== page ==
By Fredrick P. Niemann, Esq. a Freehold Township, Monmouth County NJ Guardianship Attorney
I was reading an article about guardianship that I thought was worth summarizing for my readers. The article was about a Standby Guardian. A Standby Guardianship is an individual appointed by a parent for the benefit of his/her child in the event the parent dies, or becomes incapacitated or is unable to care for the child while alive. Think of a Standby Guardian as a person who is “on call,” ready to take over or help with the care of a child or disabled adult. A Standby Guardian serves on a temporary basis until a permanent Guardian is appointed by the court.
A Standby Guardian is appointed in a written document signed and notarized by a parent. It includes the name of the parent, the identity of the child, and the person who will serve as the Guardian.
New Jersey law specifically permits the Designation of the Standby Guardian by the parent. The law provides that biological parents have first rights to the custody of their children. In New Jersey today many households are single parent households. While most marital or divorce agreements almost always address the custody of minor children, death will always give parental rights of custody to the surviving biological parent. But if the surviving parent does not want custody; the Standby Guardianship will likely be upheld.
The Standby Guardian should consent in writing to the position when the document is first created. Usually, their signature in the designating document is legally sufficient enough to constitute acceptance.
The role of the Standby Guardian differs from a Guardianship in that it may include concurrent decision making with a disabled parent, as opposed to having sole responsibility.
In some instances, a parent who becomes disabled is still able to remain active in a child’s life, needing only limited remedial help with money management, or other guidance and advice. The Standby role begins when an event happens, then proceeds as described in the designating document or court petition.
How a Standby Guardian Work in New Jersey?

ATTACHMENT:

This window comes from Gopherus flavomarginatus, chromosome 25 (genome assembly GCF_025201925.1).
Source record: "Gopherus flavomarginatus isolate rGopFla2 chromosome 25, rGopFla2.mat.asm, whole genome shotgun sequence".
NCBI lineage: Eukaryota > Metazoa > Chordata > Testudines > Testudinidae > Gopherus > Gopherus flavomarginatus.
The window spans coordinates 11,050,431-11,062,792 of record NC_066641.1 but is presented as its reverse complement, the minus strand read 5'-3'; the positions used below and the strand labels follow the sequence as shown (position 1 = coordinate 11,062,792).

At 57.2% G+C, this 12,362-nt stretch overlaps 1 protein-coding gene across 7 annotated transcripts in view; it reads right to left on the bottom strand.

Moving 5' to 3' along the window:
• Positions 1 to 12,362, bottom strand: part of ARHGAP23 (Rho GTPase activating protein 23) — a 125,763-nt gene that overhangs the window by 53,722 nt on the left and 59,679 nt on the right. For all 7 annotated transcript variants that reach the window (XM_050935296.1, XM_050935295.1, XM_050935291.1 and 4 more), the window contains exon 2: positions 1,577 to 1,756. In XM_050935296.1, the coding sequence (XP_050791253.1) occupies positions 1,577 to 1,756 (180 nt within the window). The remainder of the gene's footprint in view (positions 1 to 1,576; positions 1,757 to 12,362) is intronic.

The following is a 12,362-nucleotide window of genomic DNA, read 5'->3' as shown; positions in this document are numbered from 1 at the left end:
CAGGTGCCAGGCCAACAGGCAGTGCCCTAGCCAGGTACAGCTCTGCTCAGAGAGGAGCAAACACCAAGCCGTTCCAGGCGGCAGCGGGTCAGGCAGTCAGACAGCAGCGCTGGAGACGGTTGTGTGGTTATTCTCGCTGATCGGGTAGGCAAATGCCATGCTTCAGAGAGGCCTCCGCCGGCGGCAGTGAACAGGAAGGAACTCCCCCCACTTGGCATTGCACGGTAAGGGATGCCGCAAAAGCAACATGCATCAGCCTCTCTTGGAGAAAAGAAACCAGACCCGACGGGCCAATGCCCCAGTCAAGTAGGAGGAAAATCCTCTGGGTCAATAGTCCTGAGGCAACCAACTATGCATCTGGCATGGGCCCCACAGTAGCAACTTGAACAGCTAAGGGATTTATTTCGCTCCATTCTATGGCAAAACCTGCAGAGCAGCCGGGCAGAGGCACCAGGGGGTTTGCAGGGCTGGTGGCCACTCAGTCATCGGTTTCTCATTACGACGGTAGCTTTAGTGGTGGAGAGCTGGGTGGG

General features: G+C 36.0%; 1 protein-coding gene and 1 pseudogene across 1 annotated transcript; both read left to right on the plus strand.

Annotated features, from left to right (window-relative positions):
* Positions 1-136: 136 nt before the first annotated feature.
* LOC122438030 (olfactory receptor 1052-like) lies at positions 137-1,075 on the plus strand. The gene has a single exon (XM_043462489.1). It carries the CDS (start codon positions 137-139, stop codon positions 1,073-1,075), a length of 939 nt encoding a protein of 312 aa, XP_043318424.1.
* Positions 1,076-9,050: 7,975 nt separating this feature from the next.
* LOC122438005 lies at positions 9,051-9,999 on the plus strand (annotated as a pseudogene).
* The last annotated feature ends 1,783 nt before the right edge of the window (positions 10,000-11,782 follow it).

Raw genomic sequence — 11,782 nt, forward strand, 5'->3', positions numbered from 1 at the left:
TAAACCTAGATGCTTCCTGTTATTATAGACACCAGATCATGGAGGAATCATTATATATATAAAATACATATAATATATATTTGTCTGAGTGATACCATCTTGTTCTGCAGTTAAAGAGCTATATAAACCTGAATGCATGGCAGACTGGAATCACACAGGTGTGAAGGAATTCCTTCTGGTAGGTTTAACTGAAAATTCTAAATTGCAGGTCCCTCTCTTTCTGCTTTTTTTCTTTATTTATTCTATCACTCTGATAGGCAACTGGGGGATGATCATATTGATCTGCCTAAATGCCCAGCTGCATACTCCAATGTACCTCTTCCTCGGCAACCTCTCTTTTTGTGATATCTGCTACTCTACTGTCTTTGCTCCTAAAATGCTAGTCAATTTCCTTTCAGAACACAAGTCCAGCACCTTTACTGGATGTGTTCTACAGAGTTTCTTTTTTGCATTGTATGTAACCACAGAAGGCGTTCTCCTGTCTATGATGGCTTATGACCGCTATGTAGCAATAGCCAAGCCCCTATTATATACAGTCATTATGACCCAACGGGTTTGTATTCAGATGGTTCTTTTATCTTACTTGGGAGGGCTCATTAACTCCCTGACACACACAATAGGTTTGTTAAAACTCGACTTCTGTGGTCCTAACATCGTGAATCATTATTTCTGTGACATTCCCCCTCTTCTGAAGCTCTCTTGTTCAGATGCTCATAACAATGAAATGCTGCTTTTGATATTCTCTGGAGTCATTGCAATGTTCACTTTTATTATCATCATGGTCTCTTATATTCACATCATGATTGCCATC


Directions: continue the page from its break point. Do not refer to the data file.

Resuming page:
A Standby Guardian is appointed by the parent for the benefit of their child in the event the parent dies, or becomes incapacitated and is unable to care for the child. Think of a Standby Guardian as a person who is “on call”ready to take over or help with the care and upbringing of the child. A Standby Guardian can be designated on a temporary basis until a permanent Guardian is appointed by the court.
How Does One Designate a Standby Guardian?
The parent or legal guardian may choose a Standby Guardian by means of a written designation. The document will include the name of the parent or legal guardian, the identity of the child, and who the named Standby Guardian is.
A Standby Guardian may also be named in a Will, in a Power of Attorney, within a Guardianship Application to the court, or created on its own. New Jersey law specifically permits a Designation of the Standby Guardian by the parent.
Agreement of Non-Custodial Parent
In New Jersey today many households are single parent households. Even in single parent households, reasonable efforts must be made to notify the non-custodial biological parent when selecting a Standby Guardian. A marital or divorce agreement almost always addresses custody. The divorce agreement is generally to the place to look to whether or not the consent of the non- custodial parent is required and how much weight should be given to the non- custodial parent’s position in deciding the matter. At the time of a court hearing, the non-custodial parent will also have an opportunity to be heard on the issue of a Standby Guardianship.
Contact me personally today to discuss your New Jersey Guardian matter. I am easy to talk to, very approachable and can offer you practical, legal ways to handle your concerns. You can reach me toll free at (855) 376-5291 or e-mail me at firstname.lastname@example.org.